Tuesday, September 24, 2019

Update On The Flooded Crawlspace

The plumber has been busy, He determined the leak was outside the foundation and jack-hammered a hole in the sidewalk to get at it. He dug and found a split in the pipe near where it passes through the foundation. He made a "temporary" repair with a vinyl sleeve and clamps and left it like that awaiting further instructions.
Brooks talked to the plumber and the recommendation is to replace the entire 150 foot line down to the road and up to the pressure reduction valve in the crawl space. A big ($) job.
The cheapest way to do it would be for Brooks to come up for a couple of days. hire a bobcat, dig a trench, buy a roll of water line, place it in the trench leaving a coil long enough to go into the house, cover it up and call the plumber back to make the final connections.
In the meantime my friend John is going to try to find something to cover the 3' by 3' hole in the sidewalk and make it safe and that will give Brooks and I time to decide what to do. In the meantime I have water to add to my scotch!

8 comments:

  1. Sounds like a pricey repair either way. but water to your scotch? Is that allowed?? Not for me.

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    1. It was a figure of speech. Maybe one ice cube.

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  2. I had the very same problem 15 years ago with the pipe coming from the well. A split just before the pipe entered the wall. I figured it was vibration from stuff going on and off in the house. I cut back to solid plastic, heated a splice into the plastic and while it was smoken hot, I torqued down two stainless steel hose clamps on both sides of the splice. I ran new pipe from there into the house plumbing. I had to break into the finished wall where it came into the basement but it's just drywall.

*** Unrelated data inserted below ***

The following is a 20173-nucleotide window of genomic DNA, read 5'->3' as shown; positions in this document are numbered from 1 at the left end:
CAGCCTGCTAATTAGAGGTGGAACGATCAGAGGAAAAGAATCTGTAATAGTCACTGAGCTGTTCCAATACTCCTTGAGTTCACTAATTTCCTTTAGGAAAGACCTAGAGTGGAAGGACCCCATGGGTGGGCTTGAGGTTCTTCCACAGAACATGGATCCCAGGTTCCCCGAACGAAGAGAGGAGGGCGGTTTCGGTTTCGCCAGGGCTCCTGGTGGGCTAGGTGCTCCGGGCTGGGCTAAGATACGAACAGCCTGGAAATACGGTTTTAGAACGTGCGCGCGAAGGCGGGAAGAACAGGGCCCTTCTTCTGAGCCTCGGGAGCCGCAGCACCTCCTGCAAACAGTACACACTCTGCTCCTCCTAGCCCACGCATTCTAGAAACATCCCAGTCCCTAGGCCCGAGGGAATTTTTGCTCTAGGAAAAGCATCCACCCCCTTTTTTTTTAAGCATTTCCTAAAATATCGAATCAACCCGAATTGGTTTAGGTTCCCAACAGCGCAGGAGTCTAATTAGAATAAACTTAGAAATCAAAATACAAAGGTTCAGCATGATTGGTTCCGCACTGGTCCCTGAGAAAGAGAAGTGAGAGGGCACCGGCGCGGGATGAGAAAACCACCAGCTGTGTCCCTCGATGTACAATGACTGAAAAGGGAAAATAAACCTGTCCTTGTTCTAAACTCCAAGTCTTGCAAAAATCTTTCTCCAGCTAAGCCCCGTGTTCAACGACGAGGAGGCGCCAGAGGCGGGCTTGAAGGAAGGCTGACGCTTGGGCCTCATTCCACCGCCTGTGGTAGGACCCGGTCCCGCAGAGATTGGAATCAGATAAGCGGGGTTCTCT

I doubt you need to replace the pipe. If it is brittle, then yes, otherwise leave that sleeping dog be. Repairing a pipe does not pay as well as replacing a hundred and fifty foot run, people need to eat but maybe not as well as they might like.

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    1. The copper pipe is of unknown age (I replaced a lot of it 30 years ago) and is a "non standard" thin wall size so it cannot accept any standard connector. I am not there to see for myself but the plumber reports the pipe is "swollen" perhaps from on increase in pressure caused by the city's recent replacement of the water distribution system. I am not the only one suffering from burst pipes.

      The repair would be under the concrete sidewalk and would not be easy to get at if it failed again. Lots to consider.

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    2. They are drilling pipe here in Ohio, no one is digging up the whole run, just a hole on each end. It is done with a pump with a rotary bit and a supply of drilling mud. My mother had a thousand foot run of natural gas pipe run back to her cabin with only three holes dug for access, two years ago. I don't know if that kind of thing is done in your bailiwick but it was under two grand, pipe included for a thousand foot run. They ran it down the bedrock which is about 20 feet below the surface to keep it from getting snagged down the line by someone putting in a house out front. The drilling unit is no more than twenty foot long and a small excavator is requited to dig the entry and exit hookups.

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  3. Yikes that certainly was unneeded...

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